To Be or Not to Be
by Michael Koresky
Dir. Andrew Haigh, U.K., IFC Films/Sundance Selects
After seeing Andrew Haigh’s Weekend for the first time, my boyfriend and I got into a debate. This is appropriate enough following a film that centers on the lively and sometimes contentious discussions between two young men. Our talk was about whether this brand-new movie—which charts the blossoming romance between two young men as they get to know each other over the course of a few days after a casual hook-up—felt dated. Did its poignantly dramatized questions regarding sexuality remain relevant in this allegedly “post-gay” world? Was it the kind of stridently queer film that could have just as easily been made and released to an appreciative niche audience in 1989, 1994, 2001, or today? Moreover, did that matter, and what does it mean for a gay film to speak to a gay audience in 2011? We finally realized, and mostly agreed, that the issues (if that’s the right word) that Weekend raises around homosexual identification, both externally and internally, remain largely unchanged in the past few decades, regardless of any political strides made. This is because the political is most certainly personal in Weekend, which speaks eloquently to today’s experience with an intimacy that transcends era.
Moreover, as a specifically British film, it speaks to a particular experience of difference in the new Europe. Its protagonist, Russell (Tom Cullen) and his bar pickup, Glen (Chris New), live in an evidently working-class suburb of Nottingham, marked by low-rent high rises and drab public spaces of sparse grass and abundant concrete. The plot is profoundly simple and seemingly uneventful yet is all forward motion: sweet and shy Russell, on his way back from a Friday night get-together at his straight buddy’s home, stops off at a gay pub, and after some light cruising, ends up awaking in his bed the following morning next to brash artist Glen. Initially, Glen makes Russell feel like little more than just another roll in the hay, as he takes out a tape recorder so that Russell can verbally recap the details of their encounter, an addition to an ongoing art project. But eventually, over the course of Saturday and Sunday, the two realize they have feelings for one another that goes beyond sexual attraction—this despite Russell’s reticence to be out and proud with his emotions and Glen’s staunchly individual stance that having a steady relationship would be reflective of society’s alleged hetero-normatizing of homosexuality.
Thus, Russell and Glen come across as symbolic, each representative of a type of contemporary gay man—the gentle semi-closet case (not out to coworkers) desperate for love and the militant, antiestablishment guy terrified of labels—though they are also both remarkably specific. This is thanks to a combination of Haigh’s laser-sharp writing, directing, and editing, and the tactile, lived-in performances of New and especially Cullen, who constantly seem to be shedding their skins little by little over the film’s fleet ninety minutes. And speaking of skin, the film doesn’t shy away from bodies, working from the outside in: at the beginning we get an image of Cullen bathing in the tub, preparing for his Friday night; his body is hairy, excitingly real, and we get a glimpse of cock through the suds. It’s less sexy than matter of fact, a statement of intent—not only that Haigh will refuse to shy away from male nudity but also that his characters’ disrobing will not be a focal point, a climax for viewers to anticipate. In other words, for all its explicitness, Weekend is defiantly nonpornographic, even going so far as to deny viewers the pleasure of Russell and Glen’s anonymous first sexual encounter. Haigh’s handling of this is deft: after scoping out the smoky, pulsating club for a bit, Russell catches Glen’s eye, an exchange of glances that Haigh shows to us in the bar’s mirror. The two men play further rituals of seduction at the urinal, as Glen, clearly interested, teasingly walks away from Russell. In the next shot, Russell is canoodling with a markedly less attractive guy, and Glen is reclined on a couch in the far back right of the shot, watching. Cut to the next morning, and Russell, rumpled in a black t-shirt and tighty whities, is making coffee for Glen, who’s sprawled out in briefs across a much-used bed.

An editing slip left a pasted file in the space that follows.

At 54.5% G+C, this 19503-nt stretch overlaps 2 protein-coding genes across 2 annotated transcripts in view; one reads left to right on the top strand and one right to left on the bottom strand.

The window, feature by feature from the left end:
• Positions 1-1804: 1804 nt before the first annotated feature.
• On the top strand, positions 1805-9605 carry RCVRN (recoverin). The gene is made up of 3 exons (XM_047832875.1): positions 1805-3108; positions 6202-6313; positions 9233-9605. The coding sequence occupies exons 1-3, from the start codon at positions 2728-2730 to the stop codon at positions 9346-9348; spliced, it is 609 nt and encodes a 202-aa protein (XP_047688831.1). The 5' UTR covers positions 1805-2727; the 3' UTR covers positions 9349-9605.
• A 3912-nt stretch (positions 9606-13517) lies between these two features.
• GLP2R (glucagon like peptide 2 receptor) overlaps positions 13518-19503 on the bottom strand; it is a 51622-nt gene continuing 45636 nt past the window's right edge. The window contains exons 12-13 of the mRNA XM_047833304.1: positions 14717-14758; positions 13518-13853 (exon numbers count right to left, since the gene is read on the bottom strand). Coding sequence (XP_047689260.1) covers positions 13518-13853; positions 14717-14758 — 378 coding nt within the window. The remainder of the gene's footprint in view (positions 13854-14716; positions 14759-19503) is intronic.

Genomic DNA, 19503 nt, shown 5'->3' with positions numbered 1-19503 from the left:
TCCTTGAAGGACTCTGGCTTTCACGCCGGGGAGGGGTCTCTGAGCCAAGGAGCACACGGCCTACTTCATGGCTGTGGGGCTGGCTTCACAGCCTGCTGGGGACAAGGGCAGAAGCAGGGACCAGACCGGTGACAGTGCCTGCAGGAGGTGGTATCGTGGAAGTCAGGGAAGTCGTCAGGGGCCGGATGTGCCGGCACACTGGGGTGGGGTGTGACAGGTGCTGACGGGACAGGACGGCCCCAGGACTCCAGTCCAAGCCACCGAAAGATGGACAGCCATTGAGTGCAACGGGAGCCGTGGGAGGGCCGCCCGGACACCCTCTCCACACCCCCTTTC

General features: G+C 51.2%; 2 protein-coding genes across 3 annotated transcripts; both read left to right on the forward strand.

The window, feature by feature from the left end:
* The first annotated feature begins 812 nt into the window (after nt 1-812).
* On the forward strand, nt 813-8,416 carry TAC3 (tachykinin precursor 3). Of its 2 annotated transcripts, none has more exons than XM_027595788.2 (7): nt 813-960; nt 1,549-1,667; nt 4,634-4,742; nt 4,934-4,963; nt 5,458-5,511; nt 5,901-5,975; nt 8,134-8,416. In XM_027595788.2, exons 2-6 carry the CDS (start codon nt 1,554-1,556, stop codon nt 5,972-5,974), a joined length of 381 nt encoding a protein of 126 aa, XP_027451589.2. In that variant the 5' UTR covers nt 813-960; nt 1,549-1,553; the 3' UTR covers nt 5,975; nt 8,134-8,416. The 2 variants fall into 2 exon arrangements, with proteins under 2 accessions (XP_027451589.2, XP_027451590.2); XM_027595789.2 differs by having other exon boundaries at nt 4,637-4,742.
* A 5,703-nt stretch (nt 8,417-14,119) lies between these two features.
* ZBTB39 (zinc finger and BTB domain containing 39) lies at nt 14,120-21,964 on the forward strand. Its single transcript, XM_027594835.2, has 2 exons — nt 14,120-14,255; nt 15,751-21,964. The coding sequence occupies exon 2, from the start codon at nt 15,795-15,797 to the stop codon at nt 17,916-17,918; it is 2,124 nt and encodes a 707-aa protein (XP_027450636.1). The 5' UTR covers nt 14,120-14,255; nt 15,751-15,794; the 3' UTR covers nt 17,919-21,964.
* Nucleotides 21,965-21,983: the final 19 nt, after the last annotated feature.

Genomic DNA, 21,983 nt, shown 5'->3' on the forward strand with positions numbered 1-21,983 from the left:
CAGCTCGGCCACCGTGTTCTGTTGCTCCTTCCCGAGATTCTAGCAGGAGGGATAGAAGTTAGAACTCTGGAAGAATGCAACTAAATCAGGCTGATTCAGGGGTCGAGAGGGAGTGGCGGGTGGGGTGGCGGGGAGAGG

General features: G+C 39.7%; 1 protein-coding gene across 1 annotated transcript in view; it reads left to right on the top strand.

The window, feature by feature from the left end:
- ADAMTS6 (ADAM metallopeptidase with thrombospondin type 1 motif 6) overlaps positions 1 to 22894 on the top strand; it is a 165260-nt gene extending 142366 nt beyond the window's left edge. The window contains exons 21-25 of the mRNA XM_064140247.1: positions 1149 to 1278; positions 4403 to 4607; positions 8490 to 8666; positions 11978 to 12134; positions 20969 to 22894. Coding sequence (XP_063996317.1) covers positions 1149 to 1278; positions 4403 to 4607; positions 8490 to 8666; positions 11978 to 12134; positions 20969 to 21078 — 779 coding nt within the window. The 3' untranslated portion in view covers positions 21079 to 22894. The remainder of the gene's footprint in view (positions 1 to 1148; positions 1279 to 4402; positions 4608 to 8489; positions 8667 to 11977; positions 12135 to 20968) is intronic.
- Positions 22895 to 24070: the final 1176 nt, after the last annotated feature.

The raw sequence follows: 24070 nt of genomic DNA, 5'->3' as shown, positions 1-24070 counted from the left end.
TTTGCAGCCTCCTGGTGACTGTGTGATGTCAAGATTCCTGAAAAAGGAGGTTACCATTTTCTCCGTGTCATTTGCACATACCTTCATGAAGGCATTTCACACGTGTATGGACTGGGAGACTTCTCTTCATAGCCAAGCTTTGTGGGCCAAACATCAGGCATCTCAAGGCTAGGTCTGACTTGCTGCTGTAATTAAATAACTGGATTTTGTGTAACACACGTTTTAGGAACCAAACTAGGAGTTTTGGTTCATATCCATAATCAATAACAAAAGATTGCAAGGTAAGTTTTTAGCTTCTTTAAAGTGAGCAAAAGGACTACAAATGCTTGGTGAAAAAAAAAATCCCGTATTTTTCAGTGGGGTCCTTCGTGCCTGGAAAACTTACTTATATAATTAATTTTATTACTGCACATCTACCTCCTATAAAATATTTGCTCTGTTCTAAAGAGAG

The specifics of their hook-up only come to us through Russell’s tentative narration for Glen’s art project, which he grudgingly agrees to. The camera stays trained on Cullen throughout the scene, as he grows increasingly comfortable detailing the night before. With Glen’s egging on, what we get is far more vivid than we could have had with a strictly visual representation, an erotic cataloguing of the ins and outs of gay sex rather than a disconnected random sampling of images: Glen licking Russell’s armpits, the sensual removing of shirts, concerns about sweat and smells, playing with assholes, the decision not to fuck. Most memorable is Russell’s bemused recollection of Glen kissing his neck and his—long pause as Cullen points downward—hand, an unexpected sweetness for both him and us.